Title

Bone loss in inflammatory arthritis: mechanisms and treatment strategies

UMMS Affiliation

Department of Medicine, Division of Rheumatology

Date

7-2004

Document Type

Article

Medical Subject Headings

Arthritis, Rheumatoid; Bone Resorption; Glycoproteins; Humans; Osteoprotegerin; Receptors, Cytoplasmic and Nuclear; Receptors, Tumor Necrosis Factor

Disciplines

Musculoskeletal Diseases | Rheumatology | Skin and Connective Tissue Diseases

Abstract

PURPOSE OF REVIEW: Focal bone loss in inflammatory arthritis begins early in the disease process and can contribute to patient morbidity. Current treatment strategies primarily target suppression of the inflammatory cascade with varying success in limiting the progression of focal bone destruction. This review outlines the current understanding of the mechanisms mediating inflammation-induced focal bone loss in rheumatoid arthritis and other inflammatory arthritides and highlights recent studies in animal models of arthritis that have contributed to our knowledge of this process.

RECENT FINDINGS: Bone-resorbing osteoclasts have been identified as important effector cells in inflammation-induced bone loss in both experimental animal models and human rheumatoid arthritis and psoriatic arthritis. The RANK/RANKL (receptor activator of nuclear factor-kappaB and RANK ligand) pathway has been shown to be essential for osteoclast differentiation in inflammatory arthritis. In addition, in vitro and in vivo studies have demonstrated that many cytokines and growth factors elaborated by inflamed synovial tissues may contribute to osteoclast differentiation and activation.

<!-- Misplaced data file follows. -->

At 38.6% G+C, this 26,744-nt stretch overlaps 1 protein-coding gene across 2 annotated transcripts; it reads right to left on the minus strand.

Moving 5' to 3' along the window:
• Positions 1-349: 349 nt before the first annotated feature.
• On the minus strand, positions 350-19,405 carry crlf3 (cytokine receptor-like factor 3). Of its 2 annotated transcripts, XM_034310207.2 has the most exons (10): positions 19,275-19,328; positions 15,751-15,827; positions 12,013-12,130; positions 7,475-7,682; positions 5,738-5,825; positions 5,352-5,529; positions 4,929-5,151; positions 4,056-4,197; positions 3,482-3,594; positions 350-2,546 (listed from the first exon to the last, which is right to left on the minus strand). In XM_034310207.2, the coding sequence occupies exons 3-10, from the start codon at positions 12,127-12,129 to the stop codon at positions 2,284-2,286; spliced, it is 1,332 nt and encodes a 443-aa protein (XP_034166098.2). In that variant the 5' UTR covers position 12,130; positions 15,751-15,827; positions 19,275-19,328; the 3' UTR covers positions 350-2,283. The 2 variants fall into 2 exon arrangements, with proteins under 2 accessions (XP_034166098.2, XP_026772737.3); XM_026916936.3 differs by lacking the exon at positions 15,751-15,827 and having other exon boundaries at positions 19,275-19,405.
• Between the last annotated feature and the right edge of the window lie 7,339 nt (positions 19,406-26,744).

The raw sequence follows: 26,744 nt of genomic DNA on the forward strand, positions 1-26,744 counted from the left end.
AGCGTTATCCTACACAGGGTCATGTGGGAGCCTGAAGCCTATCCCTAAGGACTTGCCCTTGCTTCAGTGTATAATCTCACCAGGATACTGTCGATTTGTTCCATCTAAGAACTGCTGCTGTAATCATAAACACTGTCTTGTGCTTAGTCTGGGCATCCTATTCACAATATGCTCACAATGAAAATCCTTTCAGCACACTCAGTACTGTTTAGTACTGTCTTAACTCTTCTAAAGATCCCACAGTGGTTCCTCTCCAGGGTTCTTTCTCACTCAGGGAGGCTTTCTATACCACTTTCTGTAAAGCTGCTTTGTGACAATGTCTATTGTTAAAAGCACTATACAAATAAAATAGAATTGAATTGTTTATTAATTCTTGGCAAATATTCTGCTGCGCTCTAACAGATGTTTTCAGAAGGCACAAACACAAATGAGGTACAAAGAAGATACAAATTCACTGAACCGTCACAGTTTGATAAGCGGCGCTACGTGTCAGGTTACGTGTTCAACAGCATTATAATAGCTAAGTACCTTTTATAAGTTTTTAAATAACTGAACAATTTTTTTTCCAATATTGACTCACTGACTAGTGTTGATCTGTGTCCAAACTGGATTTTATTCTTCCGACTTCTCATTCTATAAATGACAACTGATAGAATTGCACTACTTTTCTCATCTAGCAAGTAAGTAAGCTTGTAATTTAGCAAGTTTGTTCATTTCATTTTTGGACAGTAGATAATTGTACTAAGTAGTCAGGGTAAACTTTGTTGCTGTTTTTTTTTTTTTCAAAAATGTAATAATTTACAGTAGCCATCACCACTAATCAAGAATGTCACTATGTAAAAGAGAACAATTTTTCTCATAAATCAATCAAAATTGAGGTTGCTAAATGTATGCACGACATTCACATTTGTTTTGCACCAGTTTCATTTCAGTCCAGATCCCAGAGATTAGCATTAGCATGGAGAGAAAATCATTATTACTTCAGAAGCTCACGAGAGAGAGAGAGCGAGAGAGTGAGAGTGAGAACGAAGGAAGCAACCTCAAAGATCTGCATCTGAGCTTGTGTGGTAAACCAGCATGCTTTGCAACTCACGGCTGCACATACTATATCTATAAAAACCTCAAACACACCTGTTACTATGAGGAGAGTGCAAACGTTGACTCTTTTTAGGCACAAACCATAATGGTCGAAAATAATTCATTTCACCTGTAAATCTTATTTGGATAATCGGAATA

SUMMARY: Elucidation of the mechanisms mediating osteoclast differentiation and function has identified new pathways for potential targeted therapeutic intervention for focal bone loss in inflammatory arthritis. Challenges in the application of this approach are that therapies targeting the osteoclast would need to be used in combination with effective anti-inflammatory agents, and that pathways mediating osteoclast differentiation and function would need to remain at least partially functional to allow for continued skeletal remodeling.

Rights and Permissions

Citation: Curr Opin Rheumatol. 2004 Jul;16(4):419-27.

Comments

At the time of publication, Ellen Gravallese was not yet affiliated with the University of Massachusetts Medical School

Related Resources

Link to Article in PubMed

PubMed ID

15201606